• <b>Swann Auction Galleries May 4: Autographs</b>
    <b>Swann Auction Galleries May 4:</b> Ernest Hemingway, Autograph Letter Signed "Love / Mr. Papa," to Marlene Dietrich, Cuba, 1952. $20,000 to $30,000.
    <b>Swann Auction Galleries May 4:</b> Alexis de Tocqueville, Autograph Letter Signed, on the publication of <i> Democracy in America </i>, 1837. $10,000 to $15,000.
    <b>Swann Auction Galleries May 4:</b> Thomas Hart Benton, Autograph Manuscript, draft of <i>The Mechanics of Form Organization in Painting</i>, with sketches, 1926. $20,000 to $30,000.
    <b>Swann Auction Galleries May 4: Autographs</b>
    <b>Swann Auction Galleries May 4:</b> Elliot Erwitt, photograph of Kennedy & Eisenhower, signed by both,<br>c. 1960. $10,000 to $15,000.
    <b>Swann Auction Galleries May 4:</b> John Adams, Partly-printed Document Signed, as President, countersigned by Secretary of State Timothy Pickering, 1798. $4,000 to $6,000. 
    <b>Swann Auction Galleries May 4:</b> Graphite drawing of Albert Einstein, signed by him & the artist, S.N. Swamy, 1950. $7,000 to $10,000.
    <b>Swann Auction Galleries May 4: Autographs</b>
    <b>Swann Auction Galleries May 4:</b> Pyotr Ilyich Tchaikovsky, Autograph Musical Quotation Signed, London, 1888. $7,000 to $10,000.
    <b>Swann Auction Galleries May 4:</b> Thomas Jefferson, Partly-printed vellum Document Signed, as President, countersigned by Secretary of State James Madison, 1809. $4,000 to $6,000.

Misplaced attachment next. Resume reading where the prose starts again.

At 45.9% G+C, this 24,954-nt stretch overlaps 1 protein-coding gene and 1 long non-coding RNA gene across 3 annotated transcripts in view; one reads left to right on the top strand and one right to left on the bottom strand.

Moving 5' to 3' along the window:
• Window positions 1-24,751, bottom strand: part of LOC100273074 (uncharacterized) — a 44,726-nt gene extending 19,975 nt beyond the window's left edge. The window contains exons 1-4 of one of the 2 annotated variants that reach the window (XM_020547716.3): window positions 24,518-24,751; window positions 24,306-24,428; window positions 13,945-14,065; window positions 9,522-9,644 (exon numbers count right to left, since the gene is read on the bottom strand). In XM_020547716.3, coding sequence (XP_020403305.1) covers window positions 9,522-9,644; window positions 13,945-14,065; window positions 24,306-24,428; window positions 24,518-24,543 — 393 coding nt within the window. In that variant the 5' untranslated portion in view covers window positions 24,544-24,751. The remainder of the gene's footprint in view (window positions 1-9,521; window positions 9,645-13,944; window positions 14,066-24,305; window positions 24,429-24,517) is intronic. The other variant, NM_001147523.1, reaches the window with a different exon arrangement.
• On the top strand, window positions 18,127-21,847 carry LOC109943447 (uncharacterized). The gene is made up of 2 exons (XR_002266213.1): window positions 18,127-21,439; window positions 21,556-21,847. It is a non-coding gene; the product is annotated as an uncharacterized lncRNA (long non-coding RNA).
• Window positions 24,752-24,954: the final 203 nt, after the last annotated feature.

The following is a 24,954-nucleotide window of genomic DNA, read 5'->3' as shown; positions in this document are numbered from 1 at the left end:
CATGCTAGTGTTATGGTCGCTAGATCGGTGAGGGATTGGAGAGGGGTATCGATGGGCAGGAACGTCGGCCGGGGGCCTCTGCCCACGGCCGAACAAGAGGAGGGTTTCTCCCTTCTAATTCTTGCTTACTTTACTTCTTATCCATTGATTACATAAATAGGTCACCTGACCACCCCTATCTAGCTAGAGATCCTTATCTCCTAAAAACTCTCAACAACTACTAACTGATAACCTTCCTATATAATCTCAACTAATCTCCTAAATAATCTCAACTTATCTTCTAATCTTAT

<b>Swann Auction Galleries May 4:</b> Agatha Christie, Autograph Manuscript notebook with early drafts for numerous novels, Baghdad, circa 1948. $4,000 to $6,000.
    <b>Swann Auction Galleries May 4: Autographs</b>
    <b>Swann Auction Galleries May 4:</b> Claude Monet, Autograph Letter Signed to Desmond Fitzgerald, in French, 1889. $4,000 to $6,000.
    <b>Swann Auction Galleries May 4:</b> Photograph of Fidel Castro, Signed & Inscribed, in Spanish, 1955. $3,500 to $5,000.
    <b>Swann Auction Galleries May 4:</b> Frederick Stuart Church, archive of 17 illustrated Autograph Letters Signed to Evander Schley, 1905-11. $5,000 to $7,500.
  • <b>Seth Kaller:</b> “America the Beautiful”
    <b>Seth Kaller:</b> George Washington, Tongue-in-Cheek, Writes James McHenry About His Wife or Mistress—But Funding the Continental Army is the Real Topic
    <b>Seth Kaller:</b> Young’s Map of the United States
    <b>Seth Kaller:</b> President Lincoln & His Most Profitable Client, the Illinois Central Railroad
    <b>Seth Kaller:</b> Lincoln Thanks Former Pro-Slavery and Newly Republican Congressman for a Fiery Anti-Slavery Speech at a Philadelphia Campaign Rally
    <b>Seth Kaller:</b> “A Visit From St. Nicholas” - great association copy inscribed by Clement C. Moore
    <b>Seth Kaller:</b> Einstein Agrees to Allow “a Short Book on the Hydrogen Bomb” to Use His Statement Made on Eleanor Roosevelt’s TV Show
    <b>Seth Kaller:</b> The Building Blocks of Albert Einstein’s Creative Mind
    <b>Seth Kaller:</b> A Unique Manuscript Map of Block Island Sound Including Fisher’s and Gardiner’s Islands, the Hamptons, and Montauk Point
    <b>Seth Kaller:</b> J.R.R. Tolkien Writes his Proofreader with a Lengthy Discussion of the Lord of the Rings, Including Criticism of Radio Broadcasts of his Work
    <b>Seth Kaller:</b> Six Benjamin Franklin Signed Receipts – Including his Earliest Obtainable Autograph — Acknowledging a Donation to the Famous Library Company He Founded, and Five Payments for His Pennsylvania Gazette
    <b>Seth Kaller:</b> Sherman Dishes on Lincoln & Thomas, Meade, Sheridan, Halleck & Grant
  • <b>Old World Auctions, Apr. 26:</b> Lot 37. Anonymous, <i>[Untitled - Ancient World]</i>, 1553. Est. $20,000 - $23,000